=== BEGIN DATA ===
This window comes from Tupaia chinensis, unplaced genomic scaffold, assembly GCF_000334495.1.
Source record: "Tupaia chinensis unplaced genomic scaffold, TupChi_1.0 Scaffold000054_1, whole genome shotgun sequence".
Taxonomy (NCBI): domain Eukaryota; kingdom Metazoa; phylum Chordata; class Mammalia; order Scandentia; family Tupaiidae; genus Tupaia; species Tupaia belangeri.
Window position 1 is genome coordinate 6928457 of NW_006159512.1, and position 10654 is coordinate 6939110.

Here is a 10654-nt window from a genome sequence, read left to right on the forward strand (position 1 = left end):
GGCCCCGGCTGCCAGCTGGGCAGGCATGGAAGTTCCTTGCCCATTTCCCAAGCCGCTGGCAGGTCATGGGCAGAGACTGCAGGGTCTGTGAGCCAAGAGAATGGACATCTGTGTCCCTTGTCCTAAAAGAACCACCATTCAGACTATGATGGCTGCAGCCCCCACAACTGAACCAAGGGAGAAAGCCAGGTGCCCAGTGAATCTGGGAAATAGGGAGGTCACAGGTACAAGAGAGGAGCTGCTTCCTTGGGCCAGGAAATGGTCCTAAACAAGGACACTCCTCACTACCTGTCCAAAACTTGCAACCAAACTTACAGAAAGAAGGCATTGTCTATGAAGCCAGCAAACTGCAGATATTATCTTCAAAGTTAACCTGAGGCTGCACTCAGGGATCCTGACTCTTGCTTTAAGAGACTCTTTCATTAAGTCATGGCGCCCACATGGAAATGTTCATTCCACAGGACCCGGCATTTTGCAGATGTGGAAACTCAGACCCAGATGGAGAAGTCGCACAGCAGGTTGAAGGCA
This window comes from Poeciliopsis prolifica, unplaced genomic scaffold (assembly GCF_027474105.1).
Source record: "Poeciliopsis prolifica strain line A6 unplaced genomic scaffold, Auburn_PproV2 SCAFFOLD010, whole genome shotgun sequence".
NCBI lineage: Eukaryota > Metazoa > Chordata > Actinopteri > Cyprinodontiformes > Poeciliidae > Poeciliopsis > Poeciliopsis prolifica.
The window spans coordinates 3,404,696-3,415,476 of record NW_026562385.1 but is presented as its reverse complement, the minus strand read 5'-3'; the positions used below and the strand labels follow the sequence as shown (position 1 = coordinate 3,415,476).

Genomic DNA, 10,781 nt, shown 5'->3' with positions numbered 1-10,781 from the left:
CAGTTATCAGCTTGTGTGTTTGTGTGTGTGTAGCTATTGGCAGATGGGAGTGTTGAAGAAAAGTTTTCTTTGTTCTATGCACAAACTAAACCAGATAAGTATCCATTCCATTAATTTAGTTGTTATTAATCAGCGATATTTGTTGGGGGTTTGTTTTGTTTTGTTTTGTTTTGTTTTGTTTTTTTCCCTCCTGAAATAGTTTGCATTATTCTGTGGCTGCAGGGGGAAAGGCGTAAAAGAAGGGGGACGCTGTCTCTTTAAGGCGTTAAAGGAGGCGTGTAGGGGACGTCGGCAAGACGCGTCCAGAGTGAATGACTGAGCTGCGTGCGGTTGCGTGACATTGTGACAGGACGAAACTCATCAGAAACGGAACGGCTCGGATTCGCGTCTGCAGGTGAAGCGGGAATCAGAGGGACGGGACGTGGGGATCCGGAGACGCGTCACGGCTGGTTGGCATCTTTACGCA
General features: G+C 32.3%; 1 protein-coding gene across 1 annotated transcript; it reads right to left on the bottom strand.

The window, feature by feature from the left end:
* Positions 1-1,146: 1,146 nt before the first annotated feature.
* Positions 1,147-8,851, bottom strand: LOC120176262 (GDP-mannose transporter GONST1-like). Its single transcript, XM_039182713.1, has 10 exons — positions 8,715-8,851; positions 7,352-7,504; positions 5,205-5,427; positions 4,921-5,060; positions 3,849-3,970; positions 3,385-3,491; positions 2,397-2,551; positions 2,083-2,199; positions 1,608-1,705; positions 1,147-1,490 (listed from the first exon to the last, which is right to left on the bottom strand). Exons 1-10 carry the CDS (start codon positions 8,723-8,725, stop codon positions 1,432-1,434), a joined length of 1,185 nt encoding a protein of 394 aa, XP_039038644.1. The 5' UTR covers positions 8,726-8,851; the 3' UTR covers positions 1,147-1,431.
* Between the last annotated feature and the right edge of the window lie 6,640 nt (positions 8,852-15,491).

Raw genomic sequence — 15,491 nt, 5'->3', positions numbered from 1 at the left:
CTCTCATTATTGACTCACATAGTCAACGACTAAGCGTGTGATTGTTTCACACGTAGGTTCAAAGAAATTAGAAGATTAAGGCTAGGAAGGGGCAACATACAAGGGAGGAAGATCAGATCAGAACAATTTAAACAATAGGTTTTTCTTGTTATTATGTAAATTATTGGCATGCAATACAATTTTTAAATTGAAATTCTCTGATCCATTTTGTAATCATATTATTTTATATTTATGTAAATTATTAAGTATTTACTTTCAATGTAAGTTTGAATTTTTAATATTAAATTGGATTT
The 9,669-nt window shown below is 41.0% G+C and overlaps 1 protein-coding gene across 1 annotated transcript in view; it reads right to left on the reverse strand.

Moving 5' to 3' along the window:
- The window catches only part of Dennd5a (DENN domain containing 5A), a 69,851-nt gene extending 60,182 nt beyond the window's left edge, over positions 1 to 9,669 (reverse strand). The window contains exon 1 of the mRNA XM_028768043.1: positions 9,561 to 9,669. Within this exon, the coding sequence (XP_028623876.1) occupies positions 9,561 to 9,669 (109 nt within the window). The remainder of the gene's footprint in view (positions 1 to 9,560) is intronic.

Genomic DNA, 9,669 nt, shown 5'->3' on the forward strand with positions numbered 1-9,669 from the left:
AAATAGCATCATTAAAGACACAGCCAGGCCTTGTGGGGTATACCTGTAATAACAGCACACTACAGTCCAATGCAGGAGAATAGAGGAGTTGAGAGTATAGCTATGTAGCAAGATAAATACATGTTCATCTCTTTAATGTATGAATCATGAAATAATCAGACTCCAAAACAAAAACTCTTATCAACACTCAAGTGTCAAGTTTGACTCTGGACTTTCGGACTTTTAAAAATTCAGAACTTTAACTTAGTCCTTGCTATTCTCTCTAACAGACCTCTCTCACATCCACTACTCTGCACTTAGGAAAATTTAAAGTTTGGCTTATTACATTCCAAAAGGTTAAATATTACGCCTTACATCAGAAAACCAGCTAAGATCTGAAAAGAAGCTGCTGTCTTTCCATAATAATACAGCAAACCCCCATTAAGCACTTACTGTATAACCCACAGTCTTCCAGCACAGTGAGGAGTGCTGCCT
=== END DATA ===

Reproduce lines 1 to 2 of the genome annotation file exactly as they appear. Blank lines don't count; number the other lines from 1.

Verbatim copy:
This window comes from Tupaia chinensis, unplaced genomic scaffold, assembly GCF_000334495.1.
Source record: "Tupaia chinensis unplaced genomic scaffold, TupChi_1.0 Scaffold000054_1, whole genome shotgun sequence".